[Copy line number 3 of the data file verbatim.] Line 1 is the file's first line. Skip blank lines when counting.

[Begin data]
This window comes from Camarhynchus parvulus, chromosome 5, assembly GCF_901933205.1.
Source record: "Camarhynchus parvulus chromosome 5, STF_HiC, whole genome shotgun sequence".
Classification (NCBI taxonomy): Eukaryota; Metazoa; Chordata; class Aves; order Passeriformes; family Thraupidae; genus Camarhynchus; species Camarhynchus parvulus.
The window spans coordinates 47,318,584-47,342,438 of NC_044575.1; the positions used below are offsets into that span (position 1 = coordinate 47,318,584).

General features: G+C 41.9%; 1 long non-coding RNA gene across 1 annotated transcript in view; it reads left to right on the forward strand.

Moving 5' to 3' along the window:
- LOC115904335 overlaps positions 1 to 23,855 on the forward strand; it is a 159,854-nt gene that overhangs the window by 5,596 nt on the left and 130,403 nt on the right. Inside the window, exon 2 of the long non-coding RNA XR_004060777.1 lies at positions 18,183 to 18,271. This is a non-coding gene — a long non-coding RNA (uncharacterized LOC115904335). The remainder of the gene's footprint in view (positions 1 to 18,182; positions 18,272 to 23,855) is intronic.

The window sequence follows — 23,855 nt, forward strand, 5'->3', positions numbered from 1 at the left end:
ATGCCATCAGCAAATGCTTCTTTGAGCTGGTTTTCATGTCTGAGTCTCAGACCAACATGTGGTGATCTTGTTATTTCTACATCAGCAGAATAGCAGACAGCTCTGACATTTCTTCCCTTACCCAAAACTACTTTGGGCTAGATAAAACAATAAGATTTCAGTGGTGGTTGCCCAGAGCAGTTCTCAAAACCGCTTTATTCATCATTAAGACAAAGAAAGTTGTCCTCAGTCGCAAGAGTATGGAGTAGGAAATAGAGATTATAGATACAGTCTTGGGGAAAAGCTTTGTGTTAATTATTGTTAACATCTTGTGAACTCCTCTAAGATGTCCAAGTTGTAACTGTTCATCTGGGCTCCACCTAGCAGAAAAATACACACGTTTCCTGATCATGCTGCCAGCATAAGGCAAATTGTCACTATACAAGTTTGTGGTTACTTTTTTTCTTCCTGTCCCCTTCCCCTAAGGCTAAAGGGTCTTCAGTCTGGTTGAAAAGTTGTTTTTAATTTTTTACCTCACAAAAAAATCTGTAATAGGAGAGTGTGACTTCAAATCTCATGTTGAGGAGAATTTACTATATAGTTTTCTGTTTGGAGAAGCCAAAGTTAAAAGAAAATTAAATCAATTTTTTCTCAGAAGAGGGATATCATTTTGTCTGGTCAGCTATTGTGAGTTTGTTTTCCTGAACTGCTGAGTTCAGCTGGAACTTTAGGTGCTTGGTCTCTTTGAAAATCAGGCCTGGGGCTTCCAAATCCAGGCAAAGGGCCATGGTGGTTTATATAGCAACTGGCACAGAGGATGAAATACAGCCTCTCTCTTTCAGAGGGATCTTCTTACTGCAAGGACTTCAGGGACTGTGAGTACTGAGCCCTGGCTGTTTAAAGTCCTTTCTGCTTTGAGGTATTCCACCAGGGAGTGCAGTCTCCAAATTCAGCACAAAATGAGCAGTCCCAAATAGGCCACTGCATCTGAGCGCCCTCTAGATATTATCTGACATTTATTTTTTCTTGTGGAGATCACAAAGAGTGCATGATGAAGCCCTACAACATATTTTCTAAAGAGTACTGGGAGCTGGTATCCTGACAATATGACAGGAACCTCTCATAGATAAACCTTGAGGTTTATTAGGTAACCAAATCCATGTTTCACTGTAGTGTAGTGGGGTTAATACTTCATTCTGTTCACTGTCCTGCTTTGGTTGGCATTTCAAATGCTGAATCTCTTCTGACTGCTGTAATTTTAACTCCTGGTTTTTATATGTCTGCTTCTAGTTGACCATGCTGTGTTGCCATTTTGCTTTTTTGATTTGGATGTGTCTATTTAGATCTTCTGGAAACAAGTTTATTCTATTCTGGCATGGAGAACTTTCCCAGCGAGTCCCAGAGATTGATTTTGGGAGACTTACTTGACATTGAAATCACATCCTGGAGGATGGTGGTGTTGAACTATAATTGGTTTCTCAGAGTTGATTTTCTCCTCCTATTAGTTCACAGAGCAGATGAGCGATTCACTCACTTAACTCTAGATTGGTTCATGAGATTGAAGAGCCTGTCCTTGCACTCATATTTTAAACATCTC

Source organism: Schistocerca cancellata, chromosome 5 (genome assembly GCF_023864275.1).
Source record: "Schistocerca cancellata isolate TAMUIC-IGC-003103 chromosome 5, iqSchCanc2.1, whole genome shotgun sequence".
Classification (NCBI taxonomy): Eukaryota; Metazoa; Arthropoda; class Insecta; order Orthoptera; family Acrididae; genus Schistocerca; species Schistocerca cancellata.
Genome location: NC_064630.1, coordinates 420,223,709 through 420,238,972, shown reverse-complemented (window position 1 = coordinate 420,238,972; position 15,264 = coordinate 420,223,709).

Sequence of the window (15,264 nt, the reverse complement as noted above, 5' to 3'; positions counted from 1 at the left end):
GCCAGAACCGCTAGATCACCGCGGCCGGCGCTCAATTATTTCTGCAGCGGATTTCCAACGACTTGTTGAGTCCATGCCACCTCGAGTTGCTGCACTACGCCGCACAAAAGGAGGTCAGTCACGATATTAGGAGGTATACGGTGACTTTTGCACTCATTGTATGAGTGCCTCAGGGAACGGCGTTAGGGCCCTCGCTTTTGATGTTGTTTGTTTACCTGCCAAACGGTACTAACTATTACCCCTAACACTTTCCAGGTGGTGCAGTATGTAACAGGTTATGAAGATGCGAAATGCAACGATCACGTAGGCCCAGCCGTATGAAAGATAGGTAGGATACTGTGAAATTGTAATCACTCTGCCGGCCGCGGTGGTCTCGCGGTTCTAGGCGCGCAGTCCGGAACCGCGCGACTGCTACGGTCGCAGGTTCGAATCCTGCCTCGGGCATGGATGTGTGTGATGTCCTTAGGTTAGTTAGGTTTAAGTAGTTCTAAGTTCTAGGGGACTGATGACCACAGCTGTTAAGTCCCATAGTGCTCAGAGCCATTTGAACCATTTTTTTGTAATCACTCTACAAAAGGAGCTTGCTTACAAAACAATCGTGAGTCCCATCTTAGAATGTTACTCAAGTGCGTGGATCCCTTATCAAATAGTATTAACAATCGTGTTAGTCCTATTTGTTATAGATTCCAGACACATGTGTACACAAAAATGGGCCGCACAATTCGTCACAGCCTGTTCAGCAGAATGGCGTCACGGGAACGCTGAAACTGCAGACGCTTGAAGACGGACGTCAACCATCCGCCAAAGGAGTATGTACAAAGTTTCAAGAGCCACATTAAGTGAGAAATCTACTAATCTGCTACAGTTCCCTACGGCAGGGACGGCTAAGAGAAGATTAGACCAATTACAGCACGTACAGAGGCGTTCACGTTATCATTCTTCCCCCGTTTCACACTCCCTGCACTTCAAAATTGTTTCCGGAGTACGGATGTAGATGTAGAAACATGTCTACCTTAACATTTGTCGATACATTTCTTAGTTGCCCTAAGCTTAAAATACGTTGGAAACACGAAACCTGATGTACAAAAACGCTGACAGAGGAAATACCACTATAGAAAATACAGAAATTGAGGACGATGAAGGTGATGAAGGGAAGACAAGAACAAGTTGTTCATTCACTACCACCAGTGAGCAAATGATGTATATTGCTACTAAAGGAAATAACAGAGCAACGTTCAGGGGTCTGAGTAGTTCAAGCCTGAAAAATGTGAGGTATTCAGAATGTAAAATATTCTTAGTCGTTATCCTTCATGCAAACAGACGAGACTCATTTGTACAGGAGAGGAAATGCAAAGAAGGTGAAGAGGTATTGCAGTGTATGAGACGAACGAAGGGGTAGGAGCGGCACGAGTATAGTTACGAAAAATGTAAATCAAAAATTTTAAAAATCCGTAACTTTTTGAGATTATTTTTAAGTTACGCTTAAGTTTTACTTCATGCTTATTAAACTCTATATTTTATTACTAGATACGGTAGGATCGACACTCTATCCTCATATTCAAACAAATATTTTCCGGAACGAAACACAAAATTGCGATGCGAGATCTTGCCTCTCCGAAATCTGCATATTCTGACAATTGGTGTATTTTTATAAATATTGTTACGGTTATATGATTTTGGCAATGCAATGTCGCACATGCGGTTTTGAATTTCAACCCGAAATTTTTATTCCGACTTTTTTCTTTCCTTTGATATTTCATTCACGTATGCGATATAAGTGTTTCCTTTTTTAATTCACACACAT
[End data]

Classification (NCBI taxonomy): Eukaryota; Metazoa; Chordata; class Aves; order Passeriformes; family Thraupidae; genus Camarhynchus; species Camarhynchus parvulus.